Robin's Review: B-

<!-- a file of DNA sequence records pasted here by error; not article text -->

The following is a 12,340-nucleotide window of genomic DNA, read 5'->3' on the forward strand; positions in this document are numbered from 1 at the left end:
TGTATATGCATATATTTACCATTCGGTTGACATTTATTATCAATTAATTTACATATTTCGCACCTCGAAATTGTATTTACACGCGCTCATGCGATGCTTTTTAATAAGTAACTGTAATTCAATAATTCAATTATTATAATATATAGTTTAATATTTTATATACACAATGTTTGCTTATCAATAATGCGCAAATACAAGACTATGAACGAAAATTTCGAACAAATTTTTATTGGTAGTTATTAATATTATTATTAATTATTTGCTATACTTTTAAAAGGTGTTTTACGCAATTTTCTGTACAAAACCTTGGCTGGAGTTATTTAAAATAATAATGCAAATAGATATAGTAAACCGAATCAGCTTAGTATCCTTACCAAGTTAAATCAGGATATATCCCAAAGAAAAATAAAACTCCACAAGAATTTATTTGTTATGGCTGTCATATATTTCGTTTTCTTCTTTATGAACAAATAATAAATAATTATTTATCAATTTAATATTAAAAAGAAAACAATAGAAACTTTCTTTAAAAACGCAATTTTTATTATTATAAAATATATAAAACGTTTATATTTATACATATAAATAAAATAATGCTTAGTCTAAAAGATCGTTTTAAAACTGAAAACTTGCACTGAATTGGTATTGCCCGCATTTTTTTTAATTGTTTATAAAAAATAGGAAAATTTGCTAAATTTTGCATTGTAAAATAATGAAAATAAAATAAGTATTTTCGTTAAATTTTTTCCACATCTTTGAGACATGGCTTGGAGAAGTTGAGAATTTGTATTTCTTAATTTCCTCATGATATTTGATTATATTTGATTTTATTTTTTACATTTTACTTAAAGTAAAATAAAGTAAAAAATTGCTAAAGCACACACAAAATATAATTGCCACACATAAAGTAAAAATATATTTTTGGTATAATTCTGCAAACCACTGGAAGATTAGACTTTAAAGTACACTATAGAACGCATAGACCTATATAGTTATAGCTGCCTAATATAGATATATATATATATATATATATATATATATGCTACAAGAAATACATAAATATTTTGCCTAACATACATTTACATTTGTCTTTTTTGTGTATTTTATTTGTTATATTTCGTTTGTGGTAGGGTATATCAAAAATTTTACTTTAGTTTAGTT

First time documentary maker Till Schauder picked the perfect subject for his feature film debut with Kevin Sheppard. The extremely likable native of the US Virgin Islands had traveled the international basketball circuit for quite a while before he agreed to give a year to develop the fledgling A.S. Shiraz team into Super League winners. Schauder follows his charismatic basketball player as he prepares to leave his home and family. He is nervous about his decision and filmmaker Schauder inserts news footage of George W. Bush declaring Iran “the axis of evil,” punctuating Kevin’s nervousness. Kevin is a stranger in a strange land when he arrives in Iraq and meets his coach and teammates. The wealthy owner of the team brought Sheppard onto his roster to be a ringer and win games for his team while, as captain, mentoring them to be champions. Along the way, he is befriended by three young Iranian women and Kevin gets a cultural lesson of what it is like to be a woman in Iran. For the American player, the entire Muslim fundamentalist rule of the country, which treats its women as second class citizens, is alien to him in concept and deed. The bond of friendship that forms between these four is an enlightenment not only to Kevin, but the viewer, too. Schauder’s roaming camera chronicles Kevin’s personal life living in a country with such different cultural mores from his own. It also follows his career, the reason we are here, as his bottom rung team slowly, and often painfully, struggles to get the wins. Kevin grows in the hearts of the team’s fans (Iranians are said to be fanatical basketball devotees), despite his country of origin, as he builds the A.S. Shiraz into a formidable contender in the league. “The Iran Job” has interesting characters, an insight into Iran’s culture and the story of one lonely American who, for a year, was his country’s cultural ambassador to Iran.